Flood safety funding for the Fitzroy Valley

8 July 2019

The heavy rains of the wet season in northern WA can bring serious dangers to communities in these areas. The extra rain leads to flooding of local rivers and waterways, which can have serious consequences. Royal Life Saving research has found that, on average, there are 13 flood-related drowning deaths in Australia each year and people in remote or very remote areas are at greatest risk.


In WA, 20% of all drowning deaths occurred at inland waterway locations over the last 10 years. The Kimberley region has the highest rate of fatal and non-fatal drownings of all WA regions. Aboriginal children are over-represented in drowning data, being six times more likely to die from drowning than non-Aboriginal children.  


In response to these alarming statistics, the Department of Fire and Emergency Services (DFES) and Royal Life Saving WA joined forces last year to plan a Flood Safety School Education project to be rolled out to the Aboriginal communities of the Fitzroy Valley. We are delighted that funding has recently been provided for this project through the joint Commonwealth-State National Disaster Resilience Program grants.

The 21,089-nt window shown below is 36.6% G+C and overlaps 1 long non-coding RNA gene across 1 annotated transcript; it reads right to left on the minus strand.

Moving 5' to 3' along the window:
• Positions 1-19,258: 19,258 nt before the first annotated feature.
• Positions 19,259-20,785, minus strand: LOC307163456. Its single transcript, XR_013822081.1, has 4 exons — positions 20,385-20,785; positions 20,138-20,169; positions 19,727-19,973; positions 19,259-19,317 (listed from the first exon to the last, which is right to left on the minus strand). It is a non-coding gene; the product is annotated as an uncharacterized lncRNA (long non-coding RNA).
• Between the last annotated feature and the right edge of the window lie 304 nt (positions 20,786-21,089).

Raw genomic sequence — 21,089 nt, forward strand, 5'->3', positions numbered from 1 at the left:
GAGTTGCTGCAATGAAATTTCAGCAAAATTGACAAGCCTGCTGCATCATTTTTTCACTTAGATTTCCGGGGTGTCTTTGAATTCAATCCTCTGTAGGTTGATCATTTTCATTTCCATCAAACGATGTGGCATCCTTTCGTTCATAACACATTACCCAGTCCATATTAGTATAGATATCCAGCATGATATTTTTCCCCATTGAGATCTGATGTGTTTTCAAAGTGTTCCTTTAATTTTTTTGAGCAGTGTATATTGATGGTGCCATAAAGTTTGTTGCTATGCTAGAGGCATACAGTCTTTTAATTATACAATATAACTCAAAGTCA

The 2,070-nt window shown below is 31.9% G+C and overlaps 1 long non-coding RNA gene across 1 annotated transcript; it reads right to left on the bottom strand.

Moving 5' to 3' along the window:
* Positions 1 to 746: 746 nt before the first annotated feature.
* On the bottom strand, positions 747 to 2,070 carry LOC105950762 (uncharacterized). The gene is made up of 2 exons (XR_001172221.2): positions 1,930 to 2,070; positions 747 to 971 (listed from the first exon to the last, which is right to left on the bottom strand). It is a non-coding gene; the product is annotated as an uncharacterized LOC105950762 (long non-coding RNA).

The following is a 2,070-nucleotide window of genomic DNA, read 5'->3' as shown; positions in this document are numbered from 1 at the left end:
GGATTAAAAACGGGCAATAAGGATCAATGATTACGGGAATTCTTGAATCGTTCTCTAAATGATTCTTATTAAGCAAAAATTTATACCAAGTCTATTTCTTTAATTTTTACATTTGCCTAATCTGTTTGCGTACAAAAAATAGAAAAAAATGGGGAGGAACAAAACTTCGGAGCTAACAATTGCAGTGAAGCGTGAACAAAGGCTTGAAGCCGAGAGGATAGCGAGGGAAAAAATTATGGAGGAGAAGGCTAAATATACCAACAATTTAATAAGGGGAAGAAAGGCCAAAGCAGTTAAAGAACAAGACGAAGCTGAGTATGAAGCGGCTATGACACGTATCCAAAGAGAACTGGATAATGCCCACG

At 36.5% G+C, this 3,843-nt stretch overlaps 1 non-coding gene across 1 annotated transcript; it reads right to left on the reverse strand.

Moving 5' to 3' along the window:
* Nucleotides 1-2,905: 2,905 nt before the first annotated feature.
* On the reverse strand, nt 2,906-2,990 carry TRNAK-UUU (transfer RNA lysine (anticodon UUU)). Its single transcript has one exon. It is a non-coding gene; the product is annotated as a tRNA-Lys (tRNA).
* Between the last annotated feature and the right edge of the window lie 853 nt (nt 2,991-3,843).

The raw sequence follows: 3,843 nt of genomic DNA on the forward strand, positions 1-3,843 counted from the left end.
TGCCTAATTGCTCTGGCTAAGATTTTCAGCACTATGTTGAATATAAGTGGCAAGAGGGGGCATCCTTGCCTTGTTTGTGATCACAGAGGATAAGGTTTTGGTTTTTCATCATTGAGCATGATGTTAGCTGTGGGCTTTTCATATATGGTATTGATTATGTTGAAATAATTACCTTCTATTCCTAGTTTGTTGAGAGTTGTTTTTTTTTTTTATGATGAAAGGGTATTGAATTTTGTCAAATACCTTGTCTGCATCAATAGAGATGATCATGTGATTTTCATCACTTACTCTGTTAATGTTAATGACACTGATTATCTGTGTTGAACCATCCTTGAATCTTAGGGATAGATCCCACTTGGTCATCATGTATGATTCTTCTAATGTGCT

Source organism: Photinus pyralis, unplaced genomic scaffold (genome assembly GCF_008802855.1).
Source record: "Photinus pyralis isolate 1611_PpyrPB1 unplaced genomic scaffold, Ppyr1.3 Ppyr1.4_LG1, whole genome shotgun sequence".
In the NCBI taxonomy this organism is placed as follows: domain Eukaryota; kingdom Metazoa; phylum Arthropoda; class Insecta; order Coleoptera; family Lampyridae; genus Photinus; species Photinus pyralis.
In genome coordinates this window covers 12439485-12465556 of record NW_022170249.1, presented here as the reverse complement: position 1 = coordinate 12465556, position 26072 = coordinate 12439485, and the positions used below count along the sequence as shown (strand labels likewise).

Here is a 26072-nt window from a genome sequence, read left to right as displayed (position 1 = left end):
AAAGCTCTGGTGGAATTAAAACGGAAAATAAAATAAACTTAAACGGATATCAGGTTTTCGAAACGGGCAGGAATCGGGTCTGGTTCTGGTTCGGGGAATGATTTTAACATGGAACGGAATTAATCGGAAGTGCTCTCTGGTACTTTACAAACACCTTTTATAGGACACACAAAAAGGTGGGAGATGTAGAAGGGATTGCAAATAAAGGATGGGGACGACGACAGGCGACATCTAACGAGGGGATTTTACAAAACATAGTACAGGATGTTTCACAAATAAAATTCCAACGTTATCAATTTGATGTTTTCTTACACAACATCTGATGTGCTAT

Children from the Fitzroy Valley with Pool Manager Adele Caporn, holding their Swim and Survive certificatesChildren in the Fitzroy Valley area regularly swim and play in flooded waterways and programs to educate children about flood and river safety are integral to improving their safety. The planned Flood Safety School Education program aims to reduce the risks of flood-related injury and death among children in the region and build the community’s resilience to floods. The project is a great extension to the work currently being done by our Remote Aboriginal Swimming Pool at Fitzroy Crossing, and will include working with local community school children to develop new flood safety resources and delivering a river safety skills program to students through their Swim and Survive lessons.


We look forward to working with our partners at DFES, local schools and the staff at the Fitzroy Crossing Remote Aboriginal Swimming Pool to ensure that the community is prepared before the next wet season arrives!